It's a classic case of technological advancement vs. installed base
In the early days of electricity-based communication (i.e., telegraph and later TTY) there was no way to detect a voltage and, when needed, amplify it.
Only current flowing in a closed circuit could be detected reliably—by having it run through a coil which in turn moved a lever—and amplified as well—by having that lever move a switch that closes another (next) circuit.
At the time voltage based interfaced became possible it stand against a huge installed base - and existing equipment - using current interfaces. Computers, the ones promoting voltage based most, had to arrange with existing hardware, until gaining enough of a market to make it worthwhile to invest in new production.
The Long Story
[All of the following is quite simplified as the steps taken and the associated learning curve was quite complex]
When telegraph became a serious application, there was only one device that could transform an electric signal into something useful, a coil: When current is applied it generates a magnetic field, able to pull some magnetic lever, which in turn can be used to operate something, like a bell, a pen or whatever (*1).
The magnetic field generated is independent of voltage, but directly proportional to the current flow (*2). To make it work, a certain amount of current is needed, such as 50 mA. As soon as that current flows, the coil will pull its lever. Since pulling with more force isn't a big issue, this also provides an inherent handling of overcurrent (within reason).
So much for the receiving side. With the sender, voltage comes into play, as the amount of current delivered over a line is directly proportional to its length (its resistive load). So it was possible to calculate the needed voltage to for a given line length, which then was fixed for that relation. To simplify, companies tried to use only sections of equal length. Sections could be chained by combinations of coils and switches operated by the lever, switches that closed the circuit of the next section. Today we might call this a digital amplifier, but back then they choose relay, like the familiar stations on a stage coach line.
So genuine telegraph and teletype communication was current-based. Soon many lines were built in a real boom, setting up a current-based infrastructure. Of course there were many other improvements, from power generation to power control, insulation to wire size and quality. And not least an incredible variety of devices based on coils pulling levers—the integrated circuits of the 1890s.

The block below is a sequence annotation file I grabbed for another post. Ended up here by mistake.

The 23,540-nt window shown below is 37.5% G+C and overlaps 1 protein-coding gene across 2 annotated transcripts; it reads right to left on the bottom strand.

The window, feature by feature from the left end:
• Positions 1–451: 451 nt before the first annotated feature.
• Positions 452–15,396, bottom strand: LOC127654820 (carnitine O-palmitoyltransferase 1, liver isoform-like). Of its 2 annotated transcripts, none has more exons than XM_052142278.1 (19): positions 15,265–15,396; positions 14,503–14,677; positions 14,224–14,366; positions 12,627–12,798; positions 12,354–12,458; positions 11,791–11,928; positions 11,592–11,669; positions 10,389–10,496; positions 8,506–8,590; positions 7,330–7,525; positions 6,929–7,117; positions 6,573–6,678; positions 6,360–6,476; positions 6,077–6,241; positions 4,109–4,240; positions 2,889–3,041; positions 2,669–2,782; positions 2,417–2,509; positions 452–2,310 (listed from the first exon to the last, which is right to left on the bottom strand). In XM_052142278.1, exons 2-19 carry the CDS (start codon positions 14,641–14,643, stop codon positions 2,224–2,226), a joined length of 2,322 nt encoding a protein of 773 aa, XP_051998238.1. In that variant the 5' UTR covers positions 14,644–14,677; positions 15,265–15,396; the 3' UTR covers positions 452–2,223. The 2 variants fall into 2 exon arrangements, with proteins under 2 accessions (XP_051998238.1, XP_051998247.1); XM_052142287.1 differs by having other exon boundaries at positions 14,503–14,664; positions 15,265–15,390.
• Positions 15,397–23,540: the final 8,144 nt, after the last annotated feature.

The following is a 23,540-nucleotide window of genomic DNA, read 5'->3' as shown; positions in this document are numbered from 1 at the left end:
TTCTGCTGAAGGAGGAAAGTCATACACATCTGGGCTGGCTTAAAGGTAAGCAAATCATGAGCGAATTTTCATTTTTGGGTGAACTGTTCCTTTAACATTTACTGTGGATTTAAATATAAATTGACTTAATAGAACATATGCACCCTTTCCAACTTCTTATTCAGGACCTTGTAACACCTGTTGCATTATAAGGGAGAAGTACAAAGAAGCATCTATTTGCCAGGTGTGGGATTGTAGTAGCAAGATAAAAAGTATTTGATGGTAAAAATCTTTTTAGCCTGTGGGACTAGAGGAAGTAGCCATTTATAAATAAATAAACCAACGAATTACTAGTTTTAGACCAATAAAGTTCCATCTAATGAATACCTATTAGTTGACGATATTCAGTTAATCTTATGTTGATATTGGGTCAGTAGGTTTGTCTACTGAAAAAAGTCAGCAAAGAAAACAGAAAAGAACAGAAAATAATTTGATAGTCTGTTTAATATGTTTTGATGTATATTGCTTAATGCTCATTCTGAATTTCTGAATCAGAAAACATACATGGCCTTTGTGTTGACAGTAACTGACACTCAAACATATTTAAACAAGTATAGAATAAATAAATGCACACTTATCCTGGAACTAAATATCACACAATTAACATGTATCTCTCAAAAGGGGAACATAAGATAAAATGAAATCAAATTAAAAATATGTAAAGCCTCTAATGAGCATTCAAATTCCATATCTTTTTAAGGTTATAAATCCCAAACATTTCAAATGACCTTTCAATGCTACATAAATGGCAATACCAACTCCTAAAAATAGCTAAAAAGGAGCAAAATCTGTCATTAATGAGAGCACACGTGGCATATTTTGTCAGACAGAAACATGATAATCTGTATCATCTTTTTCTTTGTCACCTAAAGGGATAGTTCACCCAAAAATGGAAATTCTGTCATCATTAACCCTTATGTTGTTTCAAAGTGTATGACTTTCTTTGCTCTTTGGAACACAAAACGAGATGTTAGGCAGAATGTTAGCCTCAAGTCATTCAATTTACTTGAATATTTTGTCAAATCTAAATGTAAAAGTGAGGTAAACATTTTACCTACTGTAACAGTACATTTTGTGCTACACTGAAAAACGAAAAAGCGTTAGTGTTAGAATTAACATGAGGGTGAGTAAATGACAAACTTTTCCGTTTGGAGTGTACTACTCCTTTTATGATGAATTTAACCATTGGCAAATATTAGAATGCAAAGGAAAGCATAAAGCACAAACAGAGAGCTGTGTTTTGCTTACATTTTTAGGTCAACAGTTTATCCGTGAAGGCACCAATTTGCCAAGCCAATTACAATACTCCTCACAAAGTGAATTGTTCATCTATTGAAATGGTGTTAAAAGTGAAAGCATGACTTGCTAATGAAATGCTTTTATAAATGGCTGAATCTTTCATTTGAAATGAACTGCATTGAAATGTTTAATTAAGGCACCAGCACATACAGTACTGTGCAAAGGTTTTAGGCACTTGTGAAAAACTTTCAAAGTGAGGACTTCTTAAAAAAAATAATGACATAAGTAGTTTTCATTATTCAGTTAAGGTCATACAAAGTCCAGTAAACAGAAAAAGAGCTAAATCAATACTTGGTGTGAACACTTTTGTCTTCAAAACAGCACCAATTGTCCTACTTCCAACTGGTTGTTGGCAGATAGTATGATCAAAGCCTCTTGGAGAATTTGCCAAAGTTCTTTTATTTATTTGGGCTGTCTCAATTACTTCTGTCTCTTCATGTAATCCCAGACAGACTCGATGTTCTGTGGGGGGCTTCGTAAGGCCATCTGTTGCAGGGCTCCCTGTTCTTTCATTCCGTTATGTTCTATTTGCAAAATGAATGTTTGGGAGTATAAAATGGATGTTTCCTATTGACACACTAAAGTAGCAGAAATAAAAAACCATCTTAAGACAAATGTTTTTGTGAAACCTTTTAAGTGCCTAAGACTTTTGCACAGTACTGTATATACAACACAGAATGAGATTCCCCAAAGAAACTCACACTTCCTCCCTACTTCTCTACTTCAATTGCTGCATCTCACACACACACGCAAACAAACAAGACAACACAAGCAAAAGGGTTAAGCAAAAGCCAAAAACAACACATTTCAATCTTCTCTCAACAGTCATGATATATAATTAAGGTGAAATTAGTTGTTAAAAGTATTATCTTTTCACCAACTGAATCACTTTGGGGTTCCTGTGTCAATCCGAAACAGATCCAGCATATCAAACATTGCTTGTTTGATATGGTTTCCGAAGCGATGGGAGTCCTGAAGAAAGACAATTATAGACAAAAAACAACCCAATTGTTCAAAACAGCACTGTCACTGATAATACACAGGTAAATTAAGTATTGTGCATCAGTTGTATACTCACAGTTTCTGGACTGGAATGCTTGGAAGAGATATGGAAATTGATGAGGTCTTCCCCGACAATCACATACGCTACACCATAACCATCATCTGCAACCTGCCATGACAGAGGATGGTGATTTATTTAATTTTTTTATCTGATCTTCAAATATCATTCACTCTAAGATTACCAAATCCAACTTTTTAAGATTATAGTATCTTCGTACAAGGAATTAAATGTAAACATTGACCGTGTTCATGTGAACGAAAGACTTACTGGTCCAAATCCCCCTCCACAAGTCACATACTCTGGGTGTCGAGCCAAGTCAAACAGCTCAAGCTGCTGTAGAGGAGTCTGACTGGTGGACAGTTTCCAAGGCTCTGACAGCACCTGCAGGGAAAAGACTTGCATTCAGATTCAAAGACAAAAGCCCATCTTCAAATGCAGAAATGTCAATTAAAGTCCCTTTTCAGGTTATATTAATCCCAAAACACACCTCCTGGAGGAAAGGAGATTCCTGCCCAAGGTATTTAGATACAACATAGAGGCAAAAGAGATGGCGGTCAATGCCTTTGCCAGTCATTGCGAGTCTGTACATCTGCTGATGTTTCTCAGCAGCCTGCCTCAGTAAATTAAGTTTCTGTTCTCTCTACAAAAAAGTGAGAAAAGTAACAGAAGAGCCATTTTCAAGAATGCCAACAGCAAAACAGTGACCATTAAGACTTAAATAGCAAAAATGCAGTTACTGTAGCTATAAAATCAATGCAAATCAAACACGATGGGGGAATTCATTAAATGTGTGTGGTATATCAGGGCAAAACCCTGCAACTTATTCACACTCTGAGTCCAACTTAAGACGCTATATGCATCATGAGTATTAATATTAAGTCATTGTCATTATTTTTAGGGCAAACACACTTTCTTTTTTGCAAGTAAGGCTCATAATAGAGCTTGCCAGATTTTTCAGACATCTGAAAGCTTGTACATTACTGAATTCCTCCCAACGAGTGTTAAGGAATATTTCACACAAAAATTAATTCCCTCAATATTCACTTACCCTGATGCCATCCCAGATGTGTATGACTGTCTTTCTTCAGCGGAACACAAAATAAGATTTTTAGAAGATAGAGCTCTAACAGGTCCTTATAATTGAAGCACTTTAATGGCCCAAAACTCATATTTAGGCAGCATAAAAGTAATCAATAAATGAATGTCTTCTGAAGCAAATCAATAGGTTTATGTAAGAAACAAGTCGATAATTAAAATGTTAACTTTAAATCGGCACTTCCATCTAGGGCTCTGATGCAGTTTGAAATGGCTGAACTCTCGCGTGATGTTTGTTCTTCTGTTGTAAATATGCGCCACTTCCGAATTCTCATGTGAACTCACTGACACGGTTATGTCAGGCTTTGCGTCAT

Current-based networks rule digital communication, and a huge number of users attract a good number of manufacturers supplying teletypes, teleprinter and other related equipment. Current-based interfaces were the industry standard for such devices.
This is essentially the situation at the advent of computers. By now voltage-based interfaces were possible, not least due to the transistor which drove computer development as well. They are simply the way a computer work internally, so using them with external components would have been a great thing—except, all easy-to-get terminal devices, aka teletypes, worked on current loop.
So the logical solution was simply to add interfaces that change voltage-based (serial) signals to current loop and back. Of course that additional effort is not really wellcome, so establishing RS-232 was quite appreciated and by the mid 70s essentially done.
"more suitable for transmission over long runs of twisted-pair wiring" sounds like a really big advantage!
Not really. Or only with sufficient effort. After all the primary output of (most) computers was voltage-based.
Yet it seems the 20mA current loop was replaced by RS-232. Why? What advantage did RS-232 have to outweigh this disadvantage relative to the older technology?
It simplifies interfaces on the computer side—especially if both sides are using the same, voltage-based logic. No converting interface needed. Everything gets simpler with voltage-based interfaces—not to mention that they also allow higher transmission rates.
a company like DEC that made both the computers and the terminals, would have no reason to care about the standard, if it could get better signal transmission by making both computers and terminals use a different format.
The point is rather that even 'a company like DEC' started out small, so not really able to build a whole landscape right from start. In addition, there's the pesky customer, one that wants to use existing terminals, or ones available at a lower price from third party, or simply what they already have.
*1 - The folks back then became very innovative what to do with the little force a tiny lever pulled by a coil can operate.
*2 - Yes, the amount of current is of course related to the voltage applied, but that's beside the point.